- (i) the other person or entity uses the contribution to generate a financial return or other benefit for the investor,
- (ii) the investor intends that the other person or entity will use the contribution to generate a financial return or other benefit for the investor (even if no return or benefit is in fact generated),
- (iii) the other person or entity intends that the contribution will be used to generate a financial return or other benefit for the investor; and
- (b) the investor has no day to day control over the use of the contribution to generate the return or benefit.
- (a) the investor gives money or money's worth (the “contribution”) to another person or entity and any of the following apply:
For the purposes of the definition of “financial product,” the investor “manages financial risk” if they: -
- (a) manage the financial consequences to them of particular circumstances happening; or
- (b) avoid or limit the financial consequences of fluctuations in, or in the value of, receipts or costs (including prices and interest rates).
For purposes of illustration, the term “financial product” is intended to include, but not be limited, to the following specific examples: -
- (a) a security (i.e., an instrument which (i) is issued in bearer or registered form, and (ii) is of a type commonly dealt in upon securities exchanges or markets or commonly recognized in any area in which it is issued or dealt in as a medium for investment, and (iii) evidences a share, participation or other interest in property or in an enterprise or evidences an obligation of the issuer);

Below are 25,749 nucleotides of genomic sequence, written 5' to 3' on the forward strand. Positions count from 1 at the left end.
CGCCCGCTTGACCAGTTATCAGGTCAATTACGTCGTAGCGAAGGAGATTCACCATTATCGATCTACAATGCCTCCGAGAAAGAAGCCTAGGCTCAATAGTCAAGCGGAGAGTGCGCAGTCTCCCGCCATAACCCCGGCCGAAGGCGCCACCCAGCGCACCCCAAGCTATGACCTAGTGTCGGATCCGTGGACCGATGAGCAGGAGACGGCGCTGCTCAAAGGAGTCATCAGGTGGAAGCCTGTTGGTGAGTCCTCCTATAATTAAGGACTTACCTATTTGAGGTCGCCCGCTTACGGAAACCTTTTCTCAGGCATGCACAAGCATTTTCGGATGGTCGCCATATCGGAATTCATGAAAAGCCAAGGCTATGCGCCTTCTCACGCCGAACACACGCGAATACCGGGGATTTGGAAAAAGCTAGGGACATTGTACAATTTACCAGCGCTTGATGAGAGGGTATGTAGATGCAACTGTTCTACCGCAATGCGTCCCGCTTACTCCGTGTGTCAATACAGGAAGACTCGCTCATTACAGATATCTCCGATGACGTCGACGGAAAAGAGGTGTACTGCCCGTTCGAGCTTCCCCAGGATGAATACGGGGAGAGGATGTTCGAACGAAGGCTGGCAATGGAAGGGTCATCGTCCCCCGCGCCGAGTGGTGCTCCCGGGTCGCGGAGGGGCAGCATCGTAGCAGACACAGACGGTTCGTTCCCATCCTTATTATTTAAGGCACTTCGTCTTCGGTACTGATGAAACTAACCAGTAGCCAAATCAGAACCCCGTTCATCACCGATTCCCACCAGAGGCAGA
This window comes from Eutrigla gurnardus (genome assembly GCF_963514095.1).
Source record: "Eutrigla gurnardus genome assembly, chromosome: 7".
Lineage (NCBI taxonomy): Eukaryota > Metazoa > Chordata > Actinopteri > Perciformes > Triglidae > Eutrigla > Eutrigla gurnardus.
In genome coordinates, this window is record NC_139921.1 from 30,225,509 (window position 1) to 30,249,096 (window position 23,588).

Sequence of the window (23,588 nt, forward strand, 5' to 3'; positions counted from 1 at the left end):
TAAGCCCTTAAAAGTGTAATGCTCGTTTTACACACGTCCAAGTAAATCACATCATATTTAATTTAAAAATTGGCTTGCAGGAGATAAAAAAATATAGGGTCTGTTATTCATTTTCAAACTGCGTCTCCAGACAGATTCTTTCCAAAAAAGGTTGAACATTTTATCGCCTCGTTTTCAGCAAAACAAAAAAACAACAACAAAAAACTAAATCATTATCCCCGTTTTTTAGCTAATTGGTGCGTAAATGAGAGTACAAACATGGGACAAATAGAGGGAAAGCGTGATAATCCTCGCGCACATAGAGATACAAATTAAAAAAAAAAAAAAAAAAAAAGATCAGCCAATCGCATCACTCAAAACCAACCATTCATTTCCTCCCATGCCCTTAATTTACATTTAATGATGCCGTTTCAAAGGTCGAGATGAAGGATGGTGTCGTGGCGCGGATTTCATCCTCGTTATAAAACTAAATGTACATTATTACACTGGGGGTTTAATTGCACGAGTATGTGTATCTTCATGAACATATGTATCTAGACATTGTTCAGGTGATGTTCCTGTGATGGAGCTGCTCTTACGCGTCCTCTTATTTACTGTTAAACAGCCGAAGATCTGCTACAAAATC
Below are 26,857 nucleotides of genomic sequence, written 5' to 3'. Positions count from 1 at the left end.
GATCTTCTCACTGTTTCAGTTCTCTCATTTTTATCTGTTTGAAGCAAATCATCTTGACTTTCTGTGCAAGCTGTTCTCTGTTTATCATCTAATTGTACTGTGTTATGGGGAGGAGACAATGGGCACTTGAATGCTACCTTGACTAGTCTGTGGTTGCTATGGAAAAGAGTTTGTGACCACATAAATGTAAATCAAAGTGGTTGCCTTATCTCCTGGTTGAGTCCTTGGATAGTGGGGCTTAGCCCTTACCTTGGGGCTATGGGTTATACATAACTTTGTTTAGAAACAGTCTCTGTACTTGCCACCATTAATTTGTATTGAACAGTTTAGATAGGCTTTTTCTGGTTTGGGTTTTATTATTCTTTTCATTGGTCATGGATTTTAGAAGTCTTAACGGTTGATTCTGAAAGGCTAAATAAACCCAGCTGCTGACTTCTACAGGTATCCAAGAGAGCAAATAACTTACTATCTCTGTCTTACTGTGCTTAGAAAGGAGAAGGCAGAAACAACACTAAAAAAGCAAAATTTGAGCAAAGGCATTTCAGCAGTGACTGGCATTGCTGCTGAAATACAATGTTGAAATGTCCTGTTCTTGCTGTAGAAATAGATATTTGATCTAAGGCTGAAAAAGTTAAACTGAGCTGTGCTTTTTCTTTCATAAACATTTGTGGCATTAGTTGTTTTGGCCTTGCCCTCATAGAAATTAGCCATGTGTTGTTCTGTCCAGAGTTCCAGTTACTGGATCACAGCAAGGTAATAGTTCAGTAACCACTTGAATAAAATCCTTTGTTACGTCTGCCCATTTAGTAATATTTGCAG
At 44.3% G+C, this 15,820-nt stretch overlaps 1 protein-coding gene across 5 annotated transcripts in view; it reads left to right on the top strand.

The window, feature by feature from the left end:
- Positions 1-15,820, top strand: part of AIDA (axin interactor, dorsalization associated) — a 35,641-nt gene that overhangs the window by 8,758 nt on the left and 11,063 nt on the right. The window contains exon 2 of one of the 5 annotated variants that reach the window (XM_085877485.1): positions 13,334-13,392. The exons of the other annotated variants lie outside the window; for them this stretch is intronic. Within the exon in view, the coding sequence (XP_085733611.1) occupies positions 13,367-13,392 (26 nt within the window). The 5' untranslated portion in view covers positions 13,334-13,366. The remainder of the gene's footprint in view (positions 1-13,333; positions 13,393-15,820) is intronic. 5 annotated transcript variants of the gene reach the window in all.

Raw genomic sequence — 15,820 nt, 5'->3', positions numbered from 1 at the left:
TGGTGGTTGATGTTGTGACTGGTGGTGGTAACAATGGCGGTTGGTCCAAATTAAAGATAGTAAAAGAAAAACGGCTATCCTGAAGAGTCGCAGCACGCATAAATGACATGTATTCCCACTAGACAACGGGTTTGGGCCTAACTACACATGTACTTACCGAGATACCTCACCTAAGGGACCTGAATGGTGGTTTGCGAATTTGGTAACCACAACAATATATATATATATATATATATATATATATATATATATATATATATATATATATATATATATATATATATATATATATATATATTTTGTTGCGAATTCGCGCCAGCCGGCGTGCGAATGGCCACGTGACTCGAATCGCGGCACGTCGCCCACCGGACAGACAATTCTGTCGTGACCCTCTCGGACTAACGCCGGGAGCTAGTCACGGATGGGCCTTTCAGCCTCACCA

- (b) any of the following in relation to a registered scheme:
- (i) an interest in the scheme,
- (ii) a legal or equitable right or interest in an interest covered by subparagraph (i),
- (iii) an option to acquire, by way of issue, an interest or right covered by subparagraph (i) or (ii);
- (c) a derivative;
- (d) a contract of insurance;
- (e) a debenture, stock or bond issued or proposed to be issued by a government;
- (f) something declared or defined by current or future state or federal regulations to be any of the foregoing or to be a financial product; or
- (g) a hybrid or combination of the forgoing.
A “portfolio” generally refers to a collection of one or more financial products or investments. A portfolio may span multiple financial institutions and/or accounts and may or may not include financial products subject to the optimization methodologies described herein. System Overview Embodiments of the present invention may be included within a client-server transaction based financial advisory system The financial staging server The broadcast server The AdviceServer According to the embodiment depicted, the user may interact with and receive feedback from the financial advisory system An Exemplary Computer System Having briefly described one embodiment of the financial advisory system A data storage device A communication device Exemplary Analytic Modules An “econometric model” is a statistical model that provides a means of forecasting the levels of certain variables referred to as “endogenous variables,” conditional on the levels of certain other variables, known as “exogenous variables,” and in some cases previously determined values of the endogenous variables (sometimes referred to as lagged dependent variables). The pricing module In any event, the resulting core asset classes are the foundation for portfolio simulation and are designed to provide a coherent and internally consistent (e.g., no arbitrage) set of returns. By arbitrage what is meant is an opportunity to create a profitable trading opportunity that involves no net investment and positive values in all states of the world. According to one embodiment, the core asset classes include short-term US government bonds, long-term US government bonds, and US equities. To expand the core asset classes to cover the full range of possible investments that people generally have access to, additional asset classes may be incorporated into the pricing module Based upon the core asset scenarios generated by the pricing module